Graduation Year


Document Type

Campus Only Senior Thesis

Degree Name

Bachelor of Arts



Second Department


Reader 1

Jenna Monroy

Reader 2

Stacey Wood

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Rights Information

© 2023 Lilian Ryan


Graded Motor Imagery (GMI) has been used as a treatment for chronic pain in the past few decades via neurological and psychological mechanisms, involving imaging movement that might hurt if done physically. However, no research has studied GMI in children with chronic pain. The present study would sample 7-9 year olds from the population of pediatric musculoskeletal chronic pain patients currently in physical therapy (PT) treatment in LA County. Participants would receive measures of pain levels, functional impacts of pain, fear of pain, fMRI activation of the primary somatosensory cortex (S1) during movement, EMG activity, and range of motion (ROM). Participants randomly assigned to the GMI treatment group would receive lessons on each stage of GMI– left-right discrimination (implicit motor imagery), explicit motor imagery, and mirror therapy– each of which they would spend two weeks doing with a recommendation of at least 7 times per day. Predicted results include greater decreases of pain levels, functional impacts of pain, fear of pain, and fMRI activity of the S1 during movement and greater increases of EMG activity and ROM in the GMI treatment group compared to the control group. Other predicted results include a correlation between magnitude of decrease in pain levels and time spent on GMI, as well as similar pain level changes with each stage of GMI and a trend of decreasing pain with each phase. This study would fill a major gap in the field of chronic pain and be the first to empirically support GMI treatment for pediatric chronic pain.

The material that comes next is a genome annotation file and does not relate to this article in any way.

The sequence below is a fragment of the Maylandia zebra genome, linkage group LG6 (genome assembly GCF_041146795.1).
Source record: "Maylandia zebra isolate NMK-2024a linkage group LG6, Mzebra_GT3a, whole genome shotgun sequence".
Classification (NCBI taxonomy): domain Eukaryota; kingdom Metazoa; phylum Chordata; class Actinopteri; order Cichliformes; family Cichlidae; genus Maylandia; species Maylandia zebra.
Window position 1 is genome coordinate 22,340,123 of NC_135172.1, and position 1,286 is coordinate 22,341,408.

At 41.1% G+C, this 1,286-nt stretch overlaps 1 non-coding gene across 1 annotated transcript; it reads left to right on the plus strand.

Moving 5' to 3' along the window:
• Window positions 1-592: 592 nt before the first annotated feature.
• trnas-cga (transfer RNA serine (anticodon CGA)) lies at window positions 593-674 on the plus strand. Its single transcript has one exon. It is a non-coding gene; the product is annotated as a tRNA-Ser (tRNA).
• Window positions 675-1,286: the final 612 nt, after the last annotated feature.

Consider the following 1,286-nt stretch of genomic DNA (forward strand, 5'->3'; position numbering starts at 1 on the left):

This thesis is restricted to the Claremont Colleges current faculty, students, and staff.